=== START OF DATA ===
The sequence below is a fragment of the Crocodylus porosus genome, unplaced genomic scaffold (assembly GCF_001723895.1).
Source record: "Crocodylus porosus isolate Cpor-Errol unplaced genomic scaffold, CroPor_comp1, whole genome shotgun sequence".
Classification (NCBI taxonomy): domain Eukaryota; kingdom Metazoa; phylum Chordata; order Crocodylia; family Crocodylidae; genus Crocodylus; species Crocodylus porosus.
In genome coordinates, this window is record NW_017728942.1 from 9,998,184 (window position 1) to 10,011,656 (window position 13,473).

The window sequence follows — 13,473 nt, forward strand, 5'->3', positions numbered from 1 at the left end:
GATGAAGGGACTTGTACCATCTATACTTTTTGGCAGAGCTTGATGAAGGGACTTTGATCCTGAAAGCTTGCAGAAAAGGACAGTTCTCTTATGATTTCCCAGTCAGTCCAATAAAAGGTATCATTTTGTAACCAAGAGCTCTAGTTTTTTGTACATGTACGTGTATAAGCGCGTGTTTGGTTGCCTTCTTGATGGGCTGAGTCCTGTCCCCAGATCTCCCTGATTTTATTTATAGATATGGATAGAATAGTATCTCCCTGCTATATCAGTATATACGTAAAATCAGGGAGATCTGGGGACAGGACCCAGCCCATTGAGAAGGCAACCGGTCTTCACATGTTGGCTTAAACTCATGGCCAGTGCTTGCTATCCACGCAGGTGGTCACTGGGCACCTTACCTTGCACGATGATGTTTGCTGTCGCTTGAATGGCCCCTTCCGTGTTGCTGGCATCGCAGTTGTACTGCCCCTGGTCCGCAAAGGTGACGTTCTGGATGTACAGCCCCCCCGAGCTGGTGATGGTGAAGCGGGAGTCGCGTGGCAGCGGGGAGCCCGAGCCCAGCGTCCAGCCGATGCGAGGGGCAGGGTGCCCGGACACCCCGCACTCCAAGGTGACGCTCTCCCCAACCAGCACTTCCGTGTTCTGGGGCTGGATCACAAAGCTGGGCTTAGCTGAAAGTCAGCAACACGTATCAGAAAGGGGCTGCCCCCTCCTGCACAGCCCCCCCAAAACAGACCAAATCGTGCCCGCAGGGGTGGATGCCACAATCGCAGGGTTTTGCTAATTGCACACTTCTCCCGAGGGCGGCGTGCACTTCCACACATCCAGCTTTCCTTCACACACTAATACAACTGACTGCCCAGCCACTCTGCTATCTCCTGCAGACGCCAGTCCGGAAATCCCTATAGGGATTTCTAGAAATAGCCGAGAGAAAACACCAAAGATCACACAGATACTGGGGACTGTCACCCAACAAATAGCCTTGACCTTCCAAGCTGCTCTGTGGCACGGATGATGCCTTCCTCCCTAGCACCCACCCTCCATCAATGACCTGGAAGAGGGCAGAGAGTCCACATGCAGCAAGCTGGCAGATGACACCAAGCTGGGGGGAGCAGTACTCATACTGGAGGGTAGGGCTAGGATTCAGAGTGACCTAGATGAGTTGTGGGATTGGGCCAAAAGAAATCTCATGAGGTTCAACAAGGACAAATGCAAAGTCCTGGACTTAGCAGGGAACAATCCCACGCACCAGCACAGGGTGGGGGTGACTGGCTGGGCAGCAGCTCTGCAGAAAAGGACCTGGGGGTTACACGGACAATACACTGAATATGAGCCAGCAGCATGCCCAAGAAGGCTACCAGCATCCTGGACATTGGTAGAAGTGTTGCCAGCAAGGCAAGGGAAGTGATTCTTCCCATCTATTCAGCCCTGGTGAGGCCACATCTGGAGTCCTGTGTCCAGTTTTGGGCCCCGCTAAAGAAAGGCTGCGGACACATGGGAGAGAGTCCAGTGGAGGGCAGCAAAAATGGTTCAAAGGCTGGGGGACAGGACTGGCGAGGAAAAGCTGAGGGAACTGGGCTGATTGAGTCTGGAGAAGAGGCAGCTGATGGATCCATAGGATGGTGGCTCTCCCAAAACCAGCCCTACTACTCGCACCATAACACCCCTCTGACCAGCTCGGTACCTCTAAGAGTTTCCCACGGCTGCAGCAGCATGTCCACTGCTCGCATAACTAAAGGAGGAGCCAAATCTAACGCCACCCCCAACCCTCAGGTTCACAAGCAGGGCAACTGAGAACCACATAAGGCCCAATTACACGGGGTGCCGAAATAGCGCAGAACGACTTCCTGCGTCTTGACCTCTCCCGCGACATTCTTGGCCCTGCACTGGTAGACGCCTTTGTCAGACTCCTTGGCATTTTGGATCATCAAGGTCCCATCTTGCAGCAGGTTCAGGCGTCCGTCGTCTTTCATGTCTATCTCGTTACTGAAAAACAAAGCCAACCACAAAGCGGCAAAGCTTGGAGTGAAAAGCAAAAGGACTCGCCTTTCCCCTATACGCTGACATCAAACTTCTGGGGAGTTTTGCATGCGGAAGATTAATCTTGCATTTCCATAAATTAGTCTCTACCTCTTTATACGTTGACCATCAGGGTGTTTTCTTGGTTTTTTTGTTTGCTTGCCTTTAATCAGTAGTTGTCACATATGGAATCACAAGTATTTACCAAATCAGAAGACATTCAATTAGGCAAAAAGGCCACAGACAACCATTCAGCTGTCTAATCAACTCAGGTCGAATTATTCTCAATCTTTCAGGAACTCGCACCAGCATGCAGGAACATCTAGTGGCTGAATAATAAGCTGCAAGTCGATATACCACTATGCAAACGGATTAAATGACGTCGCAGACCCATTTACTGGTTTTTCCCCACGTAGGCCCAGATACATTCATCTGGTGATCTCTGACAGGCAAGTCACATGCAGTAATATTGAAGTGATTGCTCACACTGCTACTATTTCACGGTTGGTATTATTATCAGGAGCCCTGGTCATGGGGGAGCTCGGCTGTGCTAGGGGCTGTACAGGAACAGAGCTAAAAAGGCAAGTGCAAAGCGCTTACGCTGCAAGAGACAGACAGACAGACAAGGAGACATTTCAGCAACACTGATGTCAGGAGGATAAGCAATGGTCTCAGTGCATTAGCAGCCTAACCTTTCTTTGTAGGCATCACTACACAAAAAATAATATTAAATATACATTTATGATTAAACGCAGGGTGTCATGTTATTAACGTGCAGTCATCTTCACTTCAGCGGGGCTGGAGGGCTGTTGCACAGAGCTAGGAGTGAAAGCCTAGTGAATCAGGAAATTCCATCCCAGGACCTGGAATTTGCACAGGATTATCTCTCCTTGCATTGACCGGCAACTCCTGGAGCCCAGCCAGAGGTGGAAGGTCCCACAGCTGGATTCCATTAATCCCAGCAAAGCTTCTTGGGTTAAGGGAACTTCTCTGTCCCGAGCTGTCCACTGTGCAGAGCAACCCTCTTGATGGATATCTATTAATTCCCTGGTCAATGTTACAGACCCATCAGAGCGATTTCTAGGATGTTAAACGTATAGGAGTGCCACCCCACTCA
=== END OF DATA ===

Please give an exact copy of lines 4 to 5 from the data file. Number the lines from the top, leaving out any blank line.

In genome coordinates, this window is record NW_017728942.1 from 9,998,184 (window position 1) to 10,011,656 (window position 13,473).

The window sequence follows — 13,473 nt, forward strand, 5'->3', positions numbered from 1 at the left end: